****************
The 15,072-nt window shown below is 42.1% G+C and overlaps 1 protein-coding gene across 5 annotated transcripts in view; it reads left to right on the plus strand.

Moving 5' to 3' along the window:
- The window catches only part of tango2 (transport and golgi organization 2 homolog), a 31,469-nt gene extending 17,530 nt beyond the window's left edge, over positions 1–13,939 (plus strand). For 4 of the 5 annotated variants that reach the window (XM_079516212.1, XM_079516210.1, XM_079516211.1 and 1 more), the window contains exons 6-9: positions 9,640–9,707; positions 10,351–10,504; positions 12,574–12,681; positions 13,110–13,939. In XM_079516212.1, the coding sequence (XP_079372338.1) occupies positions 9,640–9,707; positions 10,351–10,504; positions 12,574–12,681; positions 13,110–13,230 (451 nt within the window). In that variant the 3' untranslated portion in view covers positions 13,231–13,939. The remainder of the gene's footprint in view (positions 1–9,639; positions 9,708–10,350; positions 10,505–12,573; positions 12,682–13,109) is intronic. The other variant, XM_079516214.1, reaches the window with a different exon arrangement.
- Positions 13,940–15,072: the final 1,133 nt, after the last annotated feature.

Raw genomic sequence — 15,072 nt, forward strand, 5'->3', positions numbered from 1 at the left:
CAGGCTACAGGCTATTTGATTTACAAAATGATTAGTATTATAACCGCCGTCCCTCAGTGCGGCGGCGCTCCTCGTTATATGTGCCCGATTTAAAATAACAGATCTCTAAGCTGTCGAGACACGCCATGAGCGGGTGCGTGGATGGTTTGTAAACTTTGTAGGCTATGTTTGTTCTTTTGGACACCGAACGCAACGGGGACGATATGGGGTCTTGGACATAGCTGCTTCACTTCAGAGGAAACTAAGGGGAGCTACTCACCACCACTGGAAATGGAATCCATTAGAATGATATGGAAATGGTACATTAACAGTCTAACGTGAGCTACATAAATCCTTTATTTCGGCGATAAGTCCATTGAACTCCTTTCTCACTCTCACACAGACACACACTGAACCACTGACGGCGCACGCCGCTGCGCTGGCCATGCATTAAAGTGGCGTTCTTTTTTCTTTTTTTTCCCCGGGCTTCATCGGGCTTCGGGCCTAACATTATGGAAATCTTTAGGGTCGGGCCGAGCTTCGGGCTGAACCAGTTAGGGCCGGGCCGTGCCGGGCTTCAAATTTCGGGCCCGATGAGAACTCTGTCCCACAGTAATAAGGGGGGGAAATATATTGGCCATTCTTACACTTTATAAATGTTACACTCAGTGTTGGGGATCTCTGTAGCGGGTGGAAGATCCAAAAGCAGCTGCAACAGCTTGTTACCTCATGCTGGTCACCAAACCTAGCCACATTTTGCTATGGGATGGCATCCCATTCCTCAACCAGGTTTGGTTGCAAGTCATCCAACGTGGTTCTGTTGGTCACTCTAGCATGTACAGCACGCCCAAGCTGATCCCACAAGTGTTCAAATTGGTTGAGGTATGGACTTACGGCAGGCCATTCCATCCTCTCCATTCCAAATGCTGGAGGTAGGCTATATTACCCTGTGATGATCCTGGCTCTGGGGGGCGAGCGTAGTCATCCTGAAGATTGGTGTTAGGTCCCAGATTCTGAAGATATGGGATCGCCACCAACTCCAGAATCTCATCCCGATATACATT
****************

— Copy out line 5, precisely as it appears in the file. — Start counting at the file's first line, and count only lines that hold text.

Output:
Raw genomic sequence — 15,072 nt, forward strand, 5'->3', positions numbered from 1 at the left: